There Was a Time . . .


Aviator George H. Bush, flying in a squadron of Torpedo Bombers (Avengers) from the light carrier San Jacinto, flew into a blanket of anti-aircraft fire as they attacked a radar installation on ChiChi Jima on September 2, 1944.  After bombing his target, he flamed down, crashing into the sea.  He was the only survivor.  He was rescued by a submarine, and one month later he was returned to his ship.

During Typhoon Cobra (December 18-20, 1944), young Lieutenant Gerald Ford (who replaced Nixon upon his impending impeachment) led a brigade of fire-control sailors into the hangar deck of the light carrier Monterey where partially gassed planes, slammed about by the treacherous seas, caught fire.  President Ford’s actions helped saved the ship from complete disaster.

Young Lieutenant John F. Kennedy’s PT Boat was rammed by a Japanese destroyer in the Solomons during the night of Aug. 1, 1943.  The torpedo boat sank.  Two crewmembers died, but 11 survived.  Kennedy’s heroics, swimming for miles while belt-towing an injured crewman and their subsequent six day cat and mouse escape from Japanese patrols, is the stuff of legends.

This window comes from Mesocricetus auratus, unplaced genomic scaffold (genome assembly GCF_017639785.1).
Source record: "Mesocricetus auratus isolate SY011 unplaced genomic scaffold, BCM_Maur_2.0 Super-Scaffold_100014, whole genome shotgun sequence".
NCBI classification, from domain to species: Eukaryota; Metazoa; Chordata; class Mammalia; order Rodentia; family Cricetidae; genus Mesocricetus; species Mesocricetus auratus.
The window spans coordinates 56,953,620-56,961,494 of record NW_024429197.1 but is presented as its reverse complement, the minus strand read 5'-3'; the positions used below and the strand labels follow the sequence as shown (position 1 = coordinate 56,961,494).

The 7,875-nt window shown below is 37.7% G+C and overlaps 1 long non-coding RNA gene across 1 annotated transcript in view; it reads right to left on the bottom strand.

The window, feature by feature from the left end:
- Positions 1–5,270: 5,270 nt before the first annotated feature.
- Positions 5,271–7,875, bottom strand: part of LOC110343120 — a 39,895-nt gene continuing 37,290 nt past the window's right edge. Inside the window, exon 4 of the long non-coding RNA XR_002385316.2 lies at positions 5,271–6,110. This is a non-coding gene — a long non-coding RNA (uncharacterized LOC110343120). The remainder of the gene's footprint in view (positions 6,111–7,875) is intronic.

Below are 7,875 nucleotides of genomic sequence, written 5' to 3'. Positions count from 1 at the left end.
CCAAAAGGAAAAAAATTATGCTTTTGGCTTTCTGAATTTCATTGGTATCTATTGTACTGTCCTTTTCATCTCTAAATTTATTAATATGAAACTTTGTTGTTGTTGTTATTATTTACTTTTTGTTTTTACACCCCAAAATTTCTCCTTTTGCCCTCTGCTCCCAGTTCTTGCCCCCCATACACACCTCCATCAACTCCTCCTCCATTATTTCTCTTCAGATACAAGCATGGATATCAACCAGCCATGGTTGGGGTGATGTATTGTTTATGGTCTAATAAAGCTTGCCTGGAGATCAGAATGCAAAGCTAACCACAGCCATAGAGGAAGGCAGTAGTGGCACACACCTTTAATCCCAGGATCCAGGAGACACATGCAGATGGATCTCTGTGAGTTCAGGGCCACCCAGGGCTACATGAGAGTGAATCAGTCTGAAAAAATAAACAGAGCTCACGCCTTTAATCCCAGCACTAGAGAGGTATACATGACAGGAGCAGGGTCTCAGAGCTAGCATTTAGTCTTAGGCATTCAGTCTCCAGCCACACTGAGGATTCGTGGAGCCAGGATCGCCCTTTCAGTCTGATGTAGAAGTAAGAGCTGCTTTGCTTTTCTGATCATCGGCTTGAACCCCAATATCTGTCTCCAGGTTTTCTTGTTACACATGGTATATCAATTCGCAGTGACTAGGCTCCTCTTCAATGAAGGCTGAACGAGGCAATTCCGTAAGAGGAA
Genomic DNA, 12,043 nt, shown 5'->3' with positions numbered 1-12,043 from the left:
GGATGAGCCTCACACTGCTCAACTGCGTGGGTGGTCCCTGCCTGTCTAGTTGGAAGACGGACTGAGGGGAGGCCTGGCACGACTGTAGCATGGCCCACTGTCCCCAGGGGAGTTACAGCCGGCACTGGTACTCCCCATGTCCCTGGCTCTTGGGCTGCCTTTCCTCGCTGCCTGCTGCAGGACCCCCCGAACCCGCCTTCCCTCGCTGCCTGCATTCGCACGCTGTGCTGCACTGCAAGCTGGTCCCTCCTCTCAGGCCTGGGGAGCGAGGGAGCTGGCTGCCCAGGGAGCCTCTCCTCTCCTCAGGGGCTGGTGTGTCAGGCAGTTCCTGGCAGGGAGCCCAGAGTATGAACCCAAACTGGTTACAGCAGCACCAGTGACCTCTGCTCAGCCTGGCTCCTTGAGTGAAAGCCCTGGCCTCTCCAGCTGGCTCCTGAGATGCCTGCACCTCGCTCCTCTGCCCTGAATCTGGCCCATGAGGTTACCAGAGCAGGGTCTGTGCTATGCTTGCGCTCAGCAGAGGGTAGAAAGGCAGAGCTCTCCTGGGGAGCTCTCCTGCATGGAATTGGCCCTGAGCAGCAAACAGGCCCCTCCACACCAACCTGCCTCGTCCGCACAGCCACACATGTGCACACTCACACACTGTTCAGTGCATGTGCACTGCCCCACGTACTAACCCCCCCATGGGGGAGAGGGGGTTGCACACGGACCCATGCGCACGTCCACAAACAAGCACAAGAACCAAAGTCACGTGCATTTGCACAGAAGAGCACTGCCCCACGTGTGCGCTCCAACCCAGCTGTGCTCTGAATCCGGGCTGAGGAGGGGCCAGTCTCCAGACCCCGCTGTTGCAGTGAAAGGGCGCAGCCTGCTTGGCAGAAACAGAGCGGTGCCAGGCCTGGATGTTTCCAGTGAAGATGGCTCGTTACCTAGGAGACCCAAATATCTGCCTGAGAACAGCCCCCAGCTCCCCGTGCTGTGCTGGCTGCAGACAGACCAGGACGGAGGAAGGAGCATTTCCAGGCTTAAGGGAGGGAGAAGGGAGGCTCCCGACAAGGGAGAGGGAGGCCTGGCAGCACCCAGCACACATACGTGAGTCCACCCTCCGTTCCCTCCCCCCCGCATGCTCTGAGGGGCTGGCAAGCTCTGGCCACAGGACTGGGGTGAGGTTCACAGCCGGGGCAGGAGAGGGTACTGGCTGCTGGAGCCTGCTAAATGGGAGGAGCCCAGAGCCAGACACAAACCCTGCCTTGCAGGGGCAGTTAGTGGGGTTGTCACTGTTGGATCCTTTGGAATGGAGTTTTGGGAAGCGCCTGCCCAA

His predecessor, President Dwight Eisenhower, well . . . we all know his story.

None of the Presidents who served after H W Bush served in the active-duty or combat military.  Arizona Senator and presidential candidate John McCain, whose grandfather, Admiral John S. McCain Sr. was Task Force Commander during WWII, and whose father, Admiral John S. McCain Jr. served in WWII, Korea, and Vietnam, passed away yesterday.  He, like his predecessors, was a naval aviator.  In October 1967 his plane was shot down during a bombing mission over Hanoi.  The seriously injured pilot was captured and remained a prisoner until 1973.  He suffered from broken limbs, barbaric torture, illnesses, deprivations of all sorts, and attempts by the North Vietnamese to betray his country.  He never did.

There was a time when the passing of a man of great tenacity and courage in battle, a hero by (just about) everyone’s definition, a man who devoted his life to serving his country, would have brought unequivocal praise, honor and respect by the President.


Leave a Reply

Your email address will not be published. Required fields are marked *

This site uses Akismet to reduce spam. Learn how your comment data is processed.